Welcome to the third post about LSAT statistics. Today we discuss the LSAT scale scores in depth, especially how they interact with the number of missed questions, their relatively stable distribution over time, and how they fit along a standard bell curve.

Below is a graph of a standard bell curve; however, we added several layers of LSAT-specific statistics. Say that three times fast. All of the data was pulled from reports published by LSACNet, the research division of the Law School Admissions Council.

The first thing you should notice about the bell curve: it's turned sideways from how you normally see it. This is because we aligned the curve to each one of the LSAT scale scores on the June 2007 LSAT. This particular scale score distribution is fairly common, but we'll have a post next week that covers the irregularities that do occur. Those are rather small, however, as you can see from the thick black lines roping along the standard bell curve. Each of those points represents the scale score distribution for all test-takers on a real LSAT between 1997 and 2004.

When you zoom in on the graph, you'll see how each scale score from the conversion chart maps on to the bell curve.

We've focused in on the scores between 158 and 165 because those scores are the first and second standard deviations, respectively, above the average score of 151. As you read from left to right starting at the scale score, you see the lowest and highest raw score (the number of correctly answered questions), then the approximate number of missed questions, the cumulative amount of test-takers who scored above the scale score, and finally the number of standard deviations.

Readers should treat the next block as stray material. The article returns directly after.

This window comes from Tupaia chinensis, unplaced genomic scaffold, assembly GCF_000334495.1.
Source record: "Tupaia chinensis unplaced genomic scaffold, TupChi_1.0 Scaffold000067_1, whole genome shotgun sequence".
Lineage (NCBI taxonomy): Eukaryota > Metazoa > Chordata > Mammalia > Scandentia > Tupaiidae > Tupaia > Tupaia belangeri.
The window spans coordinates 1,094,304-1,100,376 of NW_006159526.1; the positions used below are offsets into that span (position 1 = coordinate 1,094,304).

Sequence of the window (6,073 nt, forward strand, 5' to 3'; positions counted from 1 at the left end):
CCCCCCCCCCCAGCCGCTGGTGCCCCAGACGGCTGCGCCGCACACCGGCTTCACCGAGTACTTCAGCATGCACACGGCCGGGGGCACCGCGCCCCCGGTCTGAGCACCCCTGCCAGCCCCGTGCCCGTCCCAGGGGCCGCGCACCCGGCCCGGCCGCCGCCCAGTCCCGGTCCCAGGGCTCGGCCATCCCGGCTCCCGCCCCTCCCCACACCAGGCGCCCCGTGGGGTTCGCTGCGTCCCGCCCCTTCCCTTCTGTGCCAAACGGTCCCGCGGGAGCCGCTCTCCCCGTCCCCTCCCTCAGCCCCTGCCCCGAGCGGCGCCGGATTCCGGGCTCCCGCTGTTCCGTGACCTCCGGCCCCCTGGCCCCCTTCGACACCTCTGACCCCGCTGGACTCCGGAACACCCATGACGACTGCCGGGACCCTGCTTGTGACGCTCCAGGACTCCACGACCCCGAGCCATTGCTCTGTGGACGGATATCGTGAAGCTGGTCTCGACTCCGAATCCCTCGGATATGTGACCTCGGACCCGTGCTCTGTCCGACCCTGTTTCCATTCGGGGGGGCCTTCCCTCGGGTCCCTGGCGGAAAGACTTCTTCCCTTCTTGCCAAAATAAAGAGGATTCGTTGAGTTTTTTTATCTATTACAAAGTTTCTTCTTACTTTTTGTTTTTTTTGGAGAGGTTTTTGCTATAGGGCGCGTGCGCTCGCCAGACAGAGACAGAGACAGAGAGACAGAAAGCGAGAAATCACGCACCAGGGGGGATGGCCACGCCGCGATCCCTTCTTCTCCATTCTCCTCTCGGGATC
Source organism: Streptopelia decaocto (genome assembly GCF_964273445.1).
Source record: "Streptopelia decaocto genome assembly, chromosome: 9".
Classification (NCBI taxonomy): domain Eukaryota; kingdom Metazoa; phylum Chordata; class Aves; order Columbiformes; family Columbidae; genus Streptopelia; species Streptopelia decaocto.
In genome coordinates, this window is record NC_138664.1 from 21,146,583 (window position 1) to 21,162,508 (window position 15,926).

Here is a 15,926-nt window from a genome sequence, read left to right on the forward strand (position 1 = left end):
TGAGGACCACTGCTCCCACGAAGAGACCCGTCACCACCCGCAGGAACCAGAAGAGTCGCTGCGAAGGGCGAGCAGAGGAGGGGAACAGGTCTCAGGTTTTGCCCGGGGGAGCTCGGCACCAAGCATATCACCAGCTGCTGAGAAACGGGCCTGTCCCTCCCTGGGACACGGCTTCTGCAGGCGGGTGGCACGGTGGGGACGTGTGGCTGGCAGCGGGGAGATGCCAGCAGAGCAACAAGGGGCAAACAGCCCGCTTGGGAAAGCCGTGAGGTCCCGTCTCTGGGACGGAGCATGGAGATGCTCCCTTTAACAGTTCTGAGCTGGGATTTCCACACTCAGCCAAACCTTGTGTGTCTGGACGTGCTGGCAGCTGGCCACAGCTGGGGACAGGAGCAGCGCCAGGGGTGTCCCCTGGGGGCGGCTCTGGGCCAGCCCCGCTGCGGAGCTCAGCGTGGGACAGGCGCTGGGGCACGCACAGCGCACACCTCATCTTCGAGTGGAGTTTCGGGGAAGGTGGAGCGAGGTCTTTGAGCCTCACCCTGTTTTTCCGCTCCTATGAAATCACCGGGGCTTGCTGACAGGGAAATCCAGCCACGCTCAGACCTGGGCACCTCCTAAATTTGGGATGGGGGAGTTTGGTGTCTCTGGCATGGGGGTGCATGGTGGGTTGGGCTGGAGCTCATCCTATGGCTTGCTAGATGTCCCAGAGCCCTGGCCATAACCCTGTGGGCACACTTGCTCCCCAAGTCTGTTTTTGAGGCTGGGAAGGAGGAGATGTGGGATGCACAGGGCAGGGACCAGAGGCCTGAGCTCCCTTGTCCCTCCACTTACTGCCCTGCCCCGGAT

As you continue looking left to right into the gradient portion of the bell curve, you see that approximately 13.59% of all test-takers fall between the scale scores 158 and 165. The cluster of data points outside--in the white space--of the standard bell curve near 165 show that the LSAT is slightly more generous within this restricted range than strictly called for by statistics. Conversely, the network of data points within the standard bell curve near 158 show that the LSAT scale score distribution near the first standard deviation is less than would be expected.

Within the graph itself there are

several important pieces of information. The first is how this graph interacts with our first post about how many people score a perfect 180 each year on the LSAT. On the right you see a close-up of the graph with 0-4% along the y-axis. This does not represent the scale score ranking, but rather the percentage of test-takers who scored that specific scale score. For example, at 165, the LSAT bell curve intersects the percentage axis near 1.4%. This does not mean that someone who scored a 165 is in the top 1.4% of all test-takers, it means that around 1.4% of the 151,400 people who took an LSAT in 2009--or 2,150 people--received an LSAT score report with 165.

The second piece of

confusing percentage use is the cumulative percentage. The number of each test-taker who scored above a given scale score is often compared to the overall number of test-takers, in references like "the 99th percentile." What this actually means is that only 1% of the test-takers scored at or above that scale score; on the LSAT the cutoff is usually around scale score 172. The cumulative percentage is the aggregate ratio of scores above that point on the curve to the scores below.